Here the law says shall yield.  To lawyers, shall means MUST. Furthermore, a defendant in Charissa Thompson’s case would have to prove that her probably large black Merc was not close enough to pose a danger. The facts plainly disagree with that opinion, so the opinion probably ain’t worth too much right?

In medical malpractice cases, the easiest cases are ones where a bile duct or nerve or ureter or artery was cut and should not have been cut. Basically, the cross in those cases is you should not just blindly cut things, correct? The same is true here. You should not have turned across oncoming traffic until you could see that it was safe to do so, correct?

Occasionally and I mean rarely because it looks stupid, defendants will say that they did check to make sure the roadway was clear and that it was safe to turn. I am working on a case where the turning driver claimed to have had an unobstructed view for 100 yards of the lane of oncoming traffic, but turned across it anyway.  That was an inexperienced driver situation. If you say that you looked and 100 yards was clear and then you turned and it was not clear, either you are fibbing, which I frown upon, or the other car was going 300 miles an hour. It simply is not believable. Nobody who drives regularly will believe the fibbing driver.

In those situations, their lawyer, provided by their insurance company, has likely explained that they can say whatever they want but it will not be believed. Further, the defendant driver will say, I looked left, looked right, looked left, and then proceeded. Every word gets less and less believable when you have a big impact like this.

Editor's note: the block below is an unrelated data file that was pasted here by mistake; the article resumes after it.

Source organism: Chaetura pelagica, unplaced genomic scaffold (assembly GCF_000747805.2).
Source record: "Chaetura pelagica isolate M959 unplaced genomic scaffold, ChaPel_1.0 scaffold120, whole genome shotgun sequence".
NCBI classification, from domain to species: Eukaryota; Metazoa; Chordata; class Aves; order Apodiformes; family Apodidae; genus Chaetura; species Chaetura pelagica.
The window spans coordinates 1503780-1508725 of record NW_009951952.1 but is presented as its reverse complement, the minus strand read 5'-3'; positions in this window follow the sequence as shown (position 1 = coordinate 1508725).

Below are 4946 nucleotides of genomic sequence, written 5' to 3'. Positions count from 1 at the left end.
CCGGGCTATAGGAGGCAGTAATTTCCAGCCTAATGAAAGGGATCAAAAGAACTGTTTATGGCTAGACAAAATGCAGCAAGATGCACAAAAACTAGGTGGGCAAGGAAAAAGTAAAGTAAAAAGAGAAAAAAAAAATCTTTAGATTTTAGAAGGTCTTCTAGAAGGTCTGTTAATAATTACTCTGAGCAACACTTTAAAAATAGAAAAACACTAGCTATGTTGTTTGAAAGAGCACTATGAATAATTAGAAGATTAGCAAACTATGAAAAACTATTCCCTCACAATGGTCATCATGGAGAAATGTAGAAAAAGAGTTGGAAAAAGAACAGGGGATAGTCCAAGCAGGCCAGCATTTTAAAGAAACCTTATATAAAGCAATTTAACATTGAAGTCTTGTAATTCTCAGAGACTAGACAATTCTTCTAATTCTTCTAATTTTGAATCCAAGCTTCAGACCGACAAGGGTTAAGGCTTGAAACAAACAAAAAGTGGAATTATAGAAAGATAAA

I am usually working on two or three left turn cases during the year and they are often truly devastating impacts. Sometimes, the insurer will bring up the speed at which my client was traveling, but it is usually hard to determine and the left turning car is so obviously at fault to render any comparative negligence largely irrelevant.

I am currently working on a case involving a left turn resulting in a fatality. There is a grainy surveillance video of the crash in the distance. The insurer may argue that my client was speeding, but the penalty for speeding is a $150 ticket, not death. In personal injury law, where death is the injury, it is very, very difficult for a defendant or their insurer to argue that my client bears full responsibility for a crash where he died. This is even more true where the offending driver was making a left turn. So, more often than not, policy limits should be offered in those sorts of situations by a prudent insurer. We shall see how that one turns out.

Recent Case Results for Neuwirth Law (Oct. 2022)

NeuwirthLaw Case Matters

Neuwirth Law Offices delivers favorable awards for personal injury victims and their survivors in Philadelphia and surrounding Counties.

If you or a loved one have been injured in an accident, contact us today to receive just compensation. 

2022 – $500,000 – Pedestrian hit by truck pelvic fracture with surgery. – Montgomery County.

2022 – $300,000 – Car crash with car-carrier trailer fractured ribs, knee and back pain – Berks County

2022 – $ 42,000 – Car crash wrist bone fracture from airbags no surgery – Bucks County

2022 – $ 15,000 – Motorcycle crash policy limits – Philadelphia County

2022 – $750,000 Single vehicle motorcycle fatality on 76 West Exit. – Philadelphia County.

2022 – $500,000 – Pedestrian hit by truck pelvic fracture with surgery – Montgomery County.

2022 – $300,000 – Car crash with car trailer fractured ribs, knee and back pain – Berks County

2022 – $300,000Novice driver causes crash resulting in cervical fusion surgery. – Bucks County.